Archive for April, 2010

One of the most peculiar aspects of the contemporary happiness debate is the obsession with Bhutan. Those who advocate happiness as a key social goal often hold up the Himalayan kingdom’s advocacy of Gross National Happiness (GNH) as a good model to follow. Relatively few details of what GNH means are available so I was […]

I was saddened to read of the death of Angus Maddison in this week’s Economist.  He was hardly a household name but his work was of particular interest to economic historians and macroeconomists interested in long-term trends. Maddison’s life work was to calculate economic indicators going back into the distant past. For example, if someone […]

A recent post on the Political Climate blog reminded me of the immense influence of Ulrich Beck, a German sociologist of risk, on the discussion of the relationship about humanity and the environment. The article accurately sums up Beck’s central argument as follows: “modern industry solves the old problem of scarcity, but in doing so […]

Here is my comment from this week’s Fund Strategy.  I also wrote a related cover story although some of it is fairly technical and financial. Philosophical distinctions are often derided as useless. In relation to water scarcity they are literally a matter of life and death. The term “scarcity” is used promiscuously in most discussions […]

Until I read this editorial (article truncated)  in today’s Wall Street Journal Europe (published last week in the American edition) I had not realised the close connections between the founder of Earth Day and opposition to DDT. Evidently Gaylord Nelson, the Wisconsin senator who initiated Earth Day, was also a leading opponent of the cheap and effective […]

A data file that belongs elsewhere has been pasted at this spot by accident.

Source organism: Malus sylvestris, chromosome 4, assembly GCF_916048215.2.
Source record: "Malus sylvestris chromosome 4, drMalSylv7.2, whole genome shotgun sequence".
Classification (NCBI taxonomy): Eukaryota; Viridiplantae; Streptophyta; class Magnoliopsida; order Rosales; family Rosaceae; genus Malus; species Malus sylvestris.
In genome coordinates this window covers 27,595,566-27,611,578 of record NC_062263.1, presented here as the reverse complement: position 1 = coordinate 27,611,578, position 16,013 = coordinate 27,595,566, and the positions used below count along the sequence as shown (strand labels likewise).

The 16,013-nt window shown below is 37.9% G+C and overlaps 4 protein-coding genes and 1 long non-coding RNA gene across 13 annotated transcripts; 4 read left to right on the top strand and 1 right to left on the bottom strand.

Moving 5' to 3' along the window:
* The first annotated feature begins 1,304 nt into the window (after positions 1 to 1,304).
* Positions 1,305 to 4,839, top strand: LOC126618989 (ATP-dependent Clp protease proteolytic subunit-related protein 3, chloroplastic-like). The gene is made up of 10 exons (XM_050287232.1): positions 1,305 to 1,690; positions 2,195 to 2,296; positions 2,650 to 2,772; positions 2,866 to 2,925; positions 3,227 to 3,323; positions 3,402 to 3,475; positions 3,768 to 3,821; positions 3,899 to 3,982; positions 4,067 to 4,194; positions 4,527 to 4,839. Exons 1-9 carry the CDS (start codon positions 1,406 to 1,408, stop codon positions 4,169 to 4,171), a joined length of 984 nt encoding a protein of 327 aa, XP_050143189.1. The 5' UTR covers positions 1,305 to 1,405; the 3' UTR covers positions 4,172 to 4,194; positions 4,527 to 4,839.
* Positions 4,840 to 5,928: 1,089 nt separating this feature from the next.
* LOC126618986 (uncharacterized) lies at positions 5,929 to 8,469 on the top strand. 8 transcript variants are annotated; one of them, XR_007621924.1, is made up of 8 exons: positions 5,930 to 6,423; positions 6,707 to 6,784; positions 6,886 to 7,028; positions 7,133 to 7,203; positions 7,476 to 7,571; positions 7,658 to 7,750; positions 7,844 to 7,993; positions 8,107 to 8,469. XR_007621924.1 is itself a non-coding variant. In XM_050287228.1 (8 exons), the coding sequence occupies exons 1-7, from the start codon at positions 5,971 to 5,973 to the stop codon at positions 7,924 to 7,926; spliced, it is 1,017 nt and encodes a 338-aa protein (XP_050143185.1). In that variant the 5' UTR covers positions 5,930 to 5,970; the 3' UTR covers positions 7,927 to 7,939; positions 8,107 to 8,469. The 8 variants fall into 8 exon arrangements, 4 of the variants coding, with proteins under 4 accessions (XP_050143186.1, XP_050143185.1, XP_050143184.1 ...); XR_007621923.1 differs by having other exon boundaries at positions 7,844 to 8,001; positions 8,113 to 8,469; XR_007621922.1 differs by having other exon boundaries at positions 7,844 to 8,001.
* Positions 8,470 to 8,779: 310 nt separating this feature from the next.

Economist debate on GDP. Andrew Oswald (University of Warwick) defends the motion that GDP is a poor measure of living standards. Steve Landefeld (director of the National Bureau of Economic Research) disagrees. Keynes, the straw man and this irrational, crazy, world, Culture Wars, by Rob Killick. Beware the precautionary principle. Social Issues Research Centre. Hubble […]

The always interesting Indur Goklany takes on neo-Malthusians and environmentalists in this post on the masterresource website. He gives useful statistical examples of how human well-being has improved hugely since 1750 while outlining his environmental transition thesis. The post is the second of a four part series by him. I interviewed Goklany for spiked back […]

Until I started researching the subject I did not realise that the United Nations (UN) approach to water shortages was to designate it as a human right. Although this sounds appealing – everyone needs water to live – it should be resisted. For a start declaring a “right to water” is meaningless if the means […]

Returning to watch the start of the 1973 BBC series on the Ascent of Man on DVD I was struck my how much the intellectual climate has changed since then.  Green ideas have  marginalised the broadly humanistic assumptions which were then prevalent. Even the idea of the “ascent of man” would be seen by many […]

It should come as no surprise to readers that I think Earth Day should be abolished. To me it is a celebration of backward and misanthropic ideas. Environmentalism essentially holds that humanity should agree to be bound by nature. It seems humans as simply another part of the natural world – on a moral par […]